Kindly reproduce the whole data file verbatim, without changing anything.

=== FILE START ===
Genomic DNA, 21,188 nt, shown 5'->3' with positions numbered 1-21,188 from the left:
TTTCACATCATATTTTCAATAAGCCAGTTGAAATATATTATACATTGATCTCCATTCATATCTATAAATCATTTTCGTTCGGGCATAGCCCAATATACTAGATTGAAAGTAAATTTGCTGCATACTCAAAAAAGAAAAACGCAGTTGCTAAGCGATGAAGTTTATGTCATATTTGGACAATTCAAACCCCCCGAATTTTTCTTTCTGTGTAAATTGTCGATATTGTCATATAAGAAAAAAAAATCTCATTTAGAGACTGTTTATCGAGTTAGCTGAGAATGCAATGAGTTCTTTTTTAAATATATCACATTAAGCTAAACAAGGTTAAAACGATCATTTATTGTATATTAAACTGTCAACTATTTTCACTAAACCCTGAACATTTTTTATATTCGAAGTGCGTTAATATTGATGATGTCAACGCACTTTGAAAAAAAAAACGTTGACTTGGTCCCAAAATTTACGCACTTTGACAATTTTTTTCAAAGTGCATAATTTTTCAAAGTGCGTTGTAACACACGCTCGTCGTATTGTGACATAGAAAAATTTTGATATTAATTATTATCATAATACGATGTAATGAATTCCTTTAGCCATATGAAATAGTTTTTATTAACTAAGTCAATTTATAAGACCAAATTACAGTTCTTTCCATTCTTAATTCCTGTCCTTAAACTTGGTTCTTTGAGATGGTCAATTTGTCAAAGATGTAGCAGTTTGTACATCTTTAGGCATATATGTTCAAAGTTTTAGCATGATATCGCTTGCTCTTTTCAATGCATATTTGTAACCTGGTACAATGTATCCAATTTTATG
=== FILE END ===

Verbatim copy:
Genomic DNA, 21,188 nt, shown 5'->3' with positions numbered 1-21,188 from the left:
TTTCACATCATATTTTCAATAAGCCAGTTGAAATATATTATACATTGATCTCCATTCATATCTATAAATCATTTTCGTTCGGGCATAGCCCAATATACTAGATTGAAAGTAAATTTGCTGCATACTCAAAAAAGAAAAACGCAGTTGCTAAGCGATGAAGTTTATGTCATATTTGGACAATTCAAACCCCCCGAATTTTTCTTTCTGTGTAAATTGTCGATATTGTCATATAAGAAAAAAAAATCTCATTTAGAGACTGTTTATCGAGTTAGCTGAGAATGCAATGAGTTCTTTTTTAAATATATCACATTAAGCTAAACAAGGTTAAAACGATCATTTATTGTATATTAAACTGTCAACTATTTTCACTAAACCCTGAACATTTTTTATATTCGAAGTGCGTTAATATTGATGATGTCAACGCACTTTGAAAAAAAAAACGTTGACTTGGTCCCAAAATTTACGCACTTTGACAATTTTTTTCAAAGTGCATAATTTTTCAAAGTGCGTTGTAACACACGCTCGTCGTATTGTGACATAGAAAAATTTTGATATTAATTATTATCATAATACGATGTAATGAATTCCTTTAGCCATATGAAATAGTTTTTATTAACTAAGTCAATTTATAAGACCAAATTACAGTTCTTTCCATTCTTAATTCCTGTCCTTAAACTTGGTTCTTTGAGATGGTCAATTTGTCAAAGATGTAGCAGTTTGTACATCTTTAGGCATATATGTTCAAAGTTTTAGCATGATATCGCTTGCTCTTTTCAATGCATATTTGTAACCTGGTACAATGTATCCAATTTTATG